Ban is sworn in as next U.N. chief

S. Korean diplomat, who takes office Jan. 1, pledges to rebuild trust and bridge divides

December 15, 2006|By Maggie Farley | Maggie Farley,LOS ANGELES TIMES

UNITED NATIONS -- Ban Ki Moon of South Korea took the oath of office yesterday as the U.N.'s eighth secretary-general.

Ban, 62, pledged that after he officially assumes office Jan. 1, he would try to restore trust in the institution tainted by scandal and management lapses, and to bridge divisions between rich and poor nations.

"I look forward with a mixture of awe and enthusiasm to taking up my duties as secretary-general of the United Nations," the former foreign minister said after being sworn in yesterday morning.

Before Ban's swearing-in ceremony in the vaulted General Assembly hall, representatives from 192 countries gave a thundering ovation to outgoing Secretary-General Kofi Annan, 68, who will step down after 10 years in office.

While Annan brought the international spotlight to the United Nations and insisted that human rights and development deserve as much attention as matters of war and peace, his tenure was blemished by findings of corruption and mismanagement in the oil-for-food scandal.

Annan's grand vision to reform the institution was scuttled by developing countries, which viewed the changes as a power grab by U.N. bureaucrats, and by the United States, which proposed a more stringent plan.

While praising Annan's "high ideals, noble aspirations and bold initiatives," Ban hinted at a shift away from Annan's approach.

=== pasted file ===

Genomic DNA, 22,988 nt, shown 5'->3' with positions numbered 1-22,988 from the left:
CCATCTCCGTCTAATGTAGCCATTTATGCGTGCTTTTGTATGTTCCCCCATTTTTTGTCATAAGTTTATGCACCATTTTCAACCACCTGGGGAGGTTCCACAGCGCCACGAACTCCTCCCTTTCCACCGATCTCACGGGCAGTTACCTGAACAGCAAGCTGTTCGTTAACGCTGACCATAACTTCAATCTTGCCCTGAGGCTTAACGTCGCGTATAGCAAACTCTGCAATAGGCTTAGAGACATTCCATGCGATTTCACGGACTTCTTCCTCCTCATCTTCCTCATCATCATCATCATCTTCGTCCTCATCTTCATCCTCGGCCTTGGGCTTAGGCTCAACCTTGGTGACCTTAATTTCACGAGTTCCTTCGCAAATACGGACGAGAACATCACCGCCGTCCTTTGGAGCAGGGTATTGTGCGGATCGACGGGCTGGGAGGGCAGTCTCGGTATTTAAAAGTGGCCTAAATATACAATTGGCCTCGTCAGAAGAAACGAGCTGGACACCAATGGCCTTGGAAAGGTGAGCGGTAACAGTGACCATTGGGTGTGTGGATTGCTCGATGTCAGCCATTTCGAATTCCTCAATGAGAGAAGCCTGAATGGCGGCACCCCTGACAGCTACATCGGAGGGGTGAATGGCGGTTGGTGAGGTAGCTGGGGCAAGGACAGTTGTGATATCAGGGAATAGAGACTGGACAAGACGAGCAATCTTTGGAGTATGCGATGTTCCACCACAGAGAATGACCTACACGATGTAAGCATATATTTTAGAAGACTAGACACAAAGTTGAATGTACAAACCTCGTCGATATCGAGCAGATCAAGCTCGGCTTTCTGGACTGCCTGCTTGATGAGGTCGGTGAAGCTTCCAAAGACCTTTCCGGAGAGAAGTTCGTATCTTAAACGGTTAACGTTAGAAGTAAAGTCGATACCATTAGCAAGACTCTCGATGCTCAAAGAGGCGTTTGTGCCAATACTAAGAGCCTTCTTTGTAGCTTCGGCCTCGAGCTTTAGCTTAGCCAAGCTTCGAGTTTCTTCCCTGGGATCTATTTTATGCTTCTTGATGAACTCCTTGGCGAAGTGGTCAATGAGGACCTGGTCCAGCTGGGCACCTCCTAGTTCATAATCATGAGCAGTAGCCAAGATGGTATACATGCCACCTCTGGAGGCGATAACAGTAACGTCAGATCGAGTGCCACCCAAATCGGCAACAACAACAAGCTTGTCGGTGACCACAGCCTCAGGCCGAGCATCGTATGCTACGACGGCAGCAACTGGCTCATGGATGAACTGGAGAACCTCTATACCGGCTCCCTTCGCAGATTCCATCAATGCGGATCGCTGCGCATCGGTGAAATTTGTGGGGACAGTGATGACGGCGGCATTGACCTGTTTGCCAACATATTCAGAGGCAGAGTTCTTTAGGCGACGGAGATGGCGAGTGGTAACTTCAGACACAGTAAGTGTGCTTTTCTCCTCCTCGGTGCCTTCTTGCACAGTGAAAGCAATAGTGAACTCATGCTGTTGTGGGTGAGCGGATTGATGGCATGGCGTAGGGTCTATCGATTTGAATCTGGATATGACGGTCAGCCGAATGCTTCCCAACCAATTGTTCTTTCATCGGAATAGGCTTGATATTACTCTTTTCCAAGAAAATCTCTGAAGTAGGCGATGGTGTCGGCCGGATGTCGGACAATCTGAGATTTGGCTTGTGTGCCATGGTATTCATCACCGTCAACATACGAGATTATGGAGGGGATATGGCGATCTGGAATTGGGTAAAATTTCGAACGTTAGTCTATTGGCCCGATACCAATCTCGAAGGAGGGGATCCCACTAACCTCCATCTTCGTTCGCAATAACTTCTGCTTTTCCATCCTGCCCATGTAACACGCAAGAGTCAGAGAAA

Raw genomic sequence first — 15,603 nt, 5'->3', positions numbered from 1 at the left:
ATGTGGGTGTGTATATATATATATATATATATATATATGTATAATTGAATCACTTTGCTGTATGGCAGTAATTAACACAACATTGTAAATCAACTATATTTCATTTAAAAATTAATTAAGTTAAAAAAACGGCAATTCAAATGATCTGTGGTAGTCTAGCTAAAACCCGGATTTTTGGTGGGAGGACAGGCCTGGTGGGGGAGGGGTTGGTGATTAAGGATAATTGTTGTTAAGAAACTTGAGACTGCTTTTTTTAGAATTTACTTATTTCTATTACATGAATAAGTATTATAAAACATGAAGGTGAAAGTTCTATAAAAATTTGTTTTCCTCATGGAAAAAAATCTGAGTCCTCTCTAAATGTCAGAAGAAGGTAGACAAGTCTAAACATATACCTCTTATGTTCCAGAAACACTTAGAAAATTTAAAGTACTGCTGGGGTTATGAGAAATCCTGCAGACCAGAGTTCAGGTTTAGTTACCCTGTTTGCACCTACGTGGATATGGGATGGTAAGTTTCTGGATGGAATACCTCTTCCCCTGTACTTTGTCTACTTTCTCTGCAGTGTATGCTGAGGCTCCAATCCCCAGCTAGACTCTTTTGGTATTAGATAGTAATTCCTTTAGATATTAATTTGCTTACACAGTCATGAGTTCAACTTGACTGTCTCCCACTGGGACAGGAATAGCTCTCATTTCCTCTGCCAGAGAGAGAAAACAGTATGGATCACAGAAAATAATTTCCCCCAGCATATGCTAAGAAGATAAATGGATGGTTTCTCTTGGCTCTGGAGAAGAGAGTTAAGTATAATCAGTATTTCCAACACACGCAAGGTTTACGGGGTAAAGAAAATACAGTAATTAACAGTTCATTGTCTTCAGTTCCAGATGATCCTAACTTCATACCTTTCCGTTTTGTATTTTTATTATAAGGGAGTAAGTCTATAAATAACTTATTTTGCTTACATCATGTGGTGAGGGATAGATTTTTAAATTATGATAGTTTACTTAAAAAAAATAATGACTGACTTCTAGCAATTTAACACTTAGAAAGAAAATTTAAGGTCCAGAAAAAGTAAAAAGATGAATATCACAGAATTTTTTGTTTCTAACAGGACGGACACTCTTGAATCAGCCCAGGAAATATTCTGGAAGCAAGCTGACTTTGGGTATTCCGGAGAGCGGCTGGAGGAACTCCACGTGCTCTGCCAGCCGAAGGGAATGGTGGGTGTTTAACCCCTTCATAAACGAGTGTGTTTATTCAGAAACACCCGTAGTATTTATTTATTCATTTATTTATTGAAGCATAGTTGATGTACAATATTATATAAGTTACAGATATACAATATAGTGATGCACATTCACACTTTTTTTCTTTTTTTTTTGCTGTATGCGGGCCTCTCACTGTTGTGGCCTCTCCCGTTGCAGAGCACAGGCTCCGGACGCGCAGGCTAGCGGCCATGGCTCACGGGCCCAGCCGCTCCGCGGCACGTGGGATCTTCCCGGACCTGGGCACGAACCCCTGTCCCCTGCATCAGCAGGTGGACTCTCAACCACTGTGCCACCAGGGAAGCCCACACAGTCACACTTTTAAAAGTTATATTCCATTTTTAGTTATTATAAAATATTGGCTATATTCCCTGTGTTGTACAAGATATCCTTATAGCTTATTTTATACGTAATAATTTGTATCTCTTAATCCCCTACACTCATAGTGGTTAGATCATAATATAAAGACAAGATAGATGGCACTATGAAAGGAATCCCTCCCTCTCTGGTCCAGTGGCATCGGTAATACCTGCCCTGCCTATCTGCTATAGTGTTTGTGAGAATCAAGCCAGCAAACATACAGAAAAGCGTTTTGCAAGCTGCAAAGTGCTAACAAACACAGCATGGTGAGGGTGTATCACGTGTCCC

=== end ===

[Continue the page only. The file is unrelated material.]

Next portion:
"The time has come for a new day in relations between the secretariat and member states," he said. "The dark night of distrust and disrespect has lasted far too long."

He also said he would strive to "lead by example" to set high ethical standards at the world body, a statement also seen by diplomats as a subtle swipe at Annan and the scandals that have been exposed at U.N. agencies under his watch.

Ban, whose career as a South Korean diplomat kept him largely out of the spotlight, has said that his modest and unassuming demeanor should not be mistaken for weakness or indecision. He told the news media that he would not evade questions, as he was reputed to do as foreign minister.

"Your colleagues in Korea may have dubbed me the `slippery eel' because I was too charming for them to be able to catch me," he said. "But I promise today that I can be a pretty straight shooter when I need to."

Addressing concerns that he will be more of an administrator than a leader, Ban said that he was willing to be "directly engaged" in finding solutions to conflicts in Darfur, Iran and North Korea.

"The suffering of the people of Darfur is simply unacceptable," he told reporters. He said he would personally push leaders in Sudan to allow U.N. peacekeepers to protect the people of Darfur if the government can't halt the violence.

He also said he would meet with Iranian leaders "wherever and when" to discuss their denial of the Holocaust, an attitude he called "not acceptable." He told a news conference that among the many crises in the world, the conflict between Israel and the Palestinian authorities is at the core of tension in the Middle East and "the most serious issue with which we must deal." He said he planned to revitalize the "roadmap" to peace and to speak soon with leaders in the region.

But Ban left most of his concrete plans and policies vague, saying he would like to resolve issues in the Middle East, Lebanon, Iran and Iraq in each case "in a peaceful way through dialogue."

Maggie Farley writes for the Los Angeles Times.

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